Fox Sparrow

Hey guys, welcome back! Today we’ve got another sparrow! The Fox Sparrow is pretty cool, and despite that picture up there, surprisingly easy to ID. At first glance, it might seem like the key to ID is the field marks. While those certainly do play a role, this sparrow is best identified by it’s size. Of all of the “streaked” sparrows, the Fox Sparrow is the largest. And they aren’t barely larger than, say, a Song Sparrow. They’re large enough to see one without any other birds around and think “damn, that sparrow is huge!” In terms of those field marks, the Fox sparrow is a very splotchy streaked sparrow. I like to think of their streaks  like someone had a dull crayon and tried to make neat stripes.

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Fox Sparrow with a mouth full of sunflower seeds, Central Park, NY

They get their name from their bright reddish-brown coloration, similar to that of the red fox. Although, their plumage can be quite variable. There are four color variations, each found in their own geographic region. There’s the “eastern” which is the most reddish-brown version, and covers probably the largest geographic area, the “sooty” (whose color is much more of a grey-brown) found along the Pacific Coast, the “thick-billed” found primarily in the Sierra-Nevada and Cascade Mountain ranges, and is the dullest colored of all the forms. Finally, there’s the “slate-colored” whose coloration is quite striking; slate grey head fading to a bright rufous tail. They also live out west, in the interior of the western U.S. All forms have roughly the same streaking patterns.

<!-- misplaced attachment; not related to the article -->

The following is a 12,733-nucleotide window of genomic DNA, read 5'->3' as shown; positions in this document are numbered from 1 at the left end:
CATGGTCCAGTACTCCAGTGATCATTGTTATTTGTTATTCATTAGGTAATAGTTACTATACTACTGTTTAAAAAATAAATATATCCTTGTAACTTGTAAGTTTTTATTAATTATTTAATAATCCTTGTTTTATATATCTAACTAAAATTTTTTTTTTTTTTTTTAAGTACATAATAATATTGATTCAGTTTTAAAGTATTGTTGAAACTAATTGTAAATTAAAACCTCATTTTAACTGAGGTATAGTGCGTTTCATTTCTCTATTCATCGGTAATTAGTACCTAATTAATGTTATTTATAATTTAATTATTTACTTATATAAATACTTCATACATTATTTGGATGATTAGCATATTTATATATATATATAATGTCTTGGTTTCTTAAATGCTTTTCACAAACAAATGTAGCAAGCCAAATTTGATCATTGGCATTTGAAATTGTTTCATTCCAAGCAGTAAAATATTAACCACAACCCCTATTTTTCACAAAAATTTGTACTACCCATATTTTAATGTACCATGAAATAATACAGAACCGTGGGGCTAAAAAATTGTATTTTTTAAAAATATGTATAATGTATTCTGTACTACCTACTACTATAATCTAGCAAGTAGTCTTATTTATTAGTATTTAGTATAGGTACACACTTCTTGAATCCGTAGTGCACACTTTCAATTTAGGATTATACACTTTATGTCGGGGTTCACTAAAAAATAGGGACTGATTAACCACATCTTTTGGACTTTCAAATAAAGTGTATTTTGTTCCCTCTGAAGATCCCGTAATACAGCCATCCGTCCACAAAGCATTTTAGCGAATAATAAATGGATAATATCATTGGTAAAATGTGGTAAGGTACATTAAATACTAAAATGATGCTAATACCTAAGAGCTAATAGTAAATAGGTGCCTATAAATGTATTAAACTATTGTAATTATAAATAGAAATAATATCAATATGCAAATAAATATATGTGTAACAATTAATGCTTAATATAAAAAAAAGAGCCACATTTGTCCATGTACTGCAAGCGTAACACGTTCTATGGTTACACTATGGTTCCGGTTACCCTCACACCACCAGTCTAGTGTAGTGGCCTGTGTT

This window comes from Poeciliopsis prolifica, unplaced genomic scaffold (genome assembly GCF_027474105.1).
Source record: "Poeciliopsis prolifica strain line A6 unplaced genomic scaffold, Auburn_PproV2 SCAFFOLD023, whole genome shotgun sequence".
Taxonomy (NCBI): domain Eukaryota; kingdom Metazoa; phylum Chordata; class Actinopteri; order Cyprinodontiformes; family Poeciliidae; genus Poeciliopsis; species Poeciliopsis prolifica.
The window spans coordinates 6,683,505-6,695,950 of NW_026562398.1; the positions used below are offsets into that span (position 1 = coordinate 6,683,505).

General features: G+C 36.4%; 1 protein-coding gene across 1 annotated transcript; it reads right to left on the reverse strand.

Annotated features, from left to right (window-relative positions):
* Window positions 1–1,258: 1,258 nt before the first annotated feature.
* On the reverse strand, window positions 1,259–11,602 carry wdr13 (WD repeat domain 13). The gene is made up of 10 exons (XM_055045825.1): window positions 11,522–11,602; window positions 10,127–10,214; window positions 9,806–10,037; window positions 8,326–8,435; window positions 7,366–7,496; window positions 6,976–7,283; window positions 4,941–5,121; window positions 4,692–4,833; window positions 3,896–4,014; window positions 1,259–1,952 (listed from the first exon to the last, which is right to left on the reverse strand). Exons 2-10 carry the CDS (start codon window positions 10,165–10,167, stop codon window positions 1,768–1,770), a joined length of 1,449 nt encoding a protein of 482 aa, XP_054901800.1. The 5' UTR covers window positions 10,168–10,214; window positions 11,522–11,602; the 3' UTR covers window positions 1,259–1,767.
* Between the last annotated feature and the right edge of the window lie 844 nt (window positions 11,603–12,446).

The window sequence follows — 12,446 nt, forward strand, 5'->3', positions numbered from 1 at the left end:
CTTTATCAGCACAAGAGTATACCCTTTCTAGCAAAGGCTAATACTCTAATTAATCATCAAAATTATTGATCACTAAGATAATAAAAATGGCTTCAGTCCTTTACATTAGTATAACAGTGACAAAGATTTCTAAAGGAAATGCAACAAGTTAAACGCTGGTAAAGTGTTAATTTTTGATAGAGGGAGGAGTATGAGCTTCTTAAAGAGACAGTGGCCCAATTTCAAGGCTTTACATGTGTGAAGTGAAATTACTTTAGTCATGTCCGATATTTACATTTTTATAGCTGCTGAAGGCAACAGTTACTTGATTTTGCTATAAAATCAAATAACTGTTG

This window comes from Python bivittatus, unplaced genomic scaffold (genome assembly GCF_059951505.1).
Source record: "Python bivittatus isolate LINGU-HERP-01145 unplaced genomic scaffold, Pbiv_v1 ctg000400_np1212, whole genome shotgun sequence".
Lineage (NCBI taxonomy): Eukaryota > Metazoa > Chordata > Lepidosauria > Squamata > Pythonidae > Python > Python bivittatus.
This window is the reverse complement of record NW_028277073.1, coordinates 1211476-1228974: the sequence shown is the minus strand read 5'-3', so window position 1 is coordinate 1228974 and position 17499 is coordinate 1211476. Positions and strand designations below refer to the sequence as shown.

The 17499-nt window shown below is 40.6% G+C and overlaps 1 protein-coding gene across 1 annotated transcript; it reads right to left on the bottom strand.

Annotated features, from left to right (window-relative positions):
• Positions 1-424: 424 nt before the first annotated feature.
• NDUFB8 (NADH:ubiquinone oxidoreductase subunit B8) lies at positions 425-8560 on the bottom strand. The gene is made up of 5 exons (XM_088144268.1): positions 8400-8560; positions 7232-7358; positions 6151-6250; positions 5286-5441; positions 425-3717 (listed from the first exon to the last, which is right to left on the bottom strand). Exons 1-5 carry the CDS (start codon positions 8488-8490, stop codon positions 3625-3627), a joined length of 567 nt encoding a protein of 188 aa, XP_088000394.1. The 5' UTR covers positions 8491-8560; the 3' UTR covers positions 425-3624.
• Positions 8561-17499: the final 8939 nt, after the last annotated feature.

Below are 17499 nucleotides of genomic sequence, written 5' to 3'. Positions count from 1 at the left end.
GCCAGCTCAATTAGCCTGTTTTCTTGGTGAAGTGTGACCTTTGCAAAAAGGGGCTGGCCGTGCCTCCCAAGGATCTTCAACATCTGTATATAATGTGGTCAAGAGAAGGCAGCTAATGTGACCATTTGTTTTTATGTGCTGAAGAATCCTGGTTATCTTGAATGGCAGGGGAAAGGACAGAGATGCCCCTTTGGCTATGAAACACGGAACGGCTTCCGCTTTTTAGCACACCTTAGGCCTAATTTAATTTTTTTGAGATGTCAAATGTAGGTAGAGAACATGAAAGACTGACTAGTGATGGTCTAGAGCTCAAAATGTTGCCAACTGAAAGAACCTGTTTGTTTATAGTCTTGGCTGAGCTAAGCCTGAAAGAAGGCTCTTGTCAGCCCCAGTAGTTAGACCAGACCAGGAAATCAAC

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Fox Sparrow deep in leaf litter, Central Park, NY

Though found here in Missouri, I’ve yet to see one. Even in New York where they were common in the winter, they weren’t very plentiful. I’d see typically maybe 10 in Central Park during a winter. I remember trying to point out to my colleagues a Fox Sparrow, and trying to relay the difference between it and the Song Sparrow. It was tough because there wasn’t too many Fox Sparrows, so they couldn’t get a lot of “practice” seeing them. Finally, one of my colleagues, Chris, saw one and very exuberantly said “Wow they really are bigger!” I always like these guys, probably because I don’t see them very often. They’re a cool “second look” bird. By that I mean a bird that looks like another bird, but off just enough to cause you to give it a second look. That’s when you notice, “hey, that’s not what I thought it was!” Check back next time when we head back to the world of ducks! See you then!

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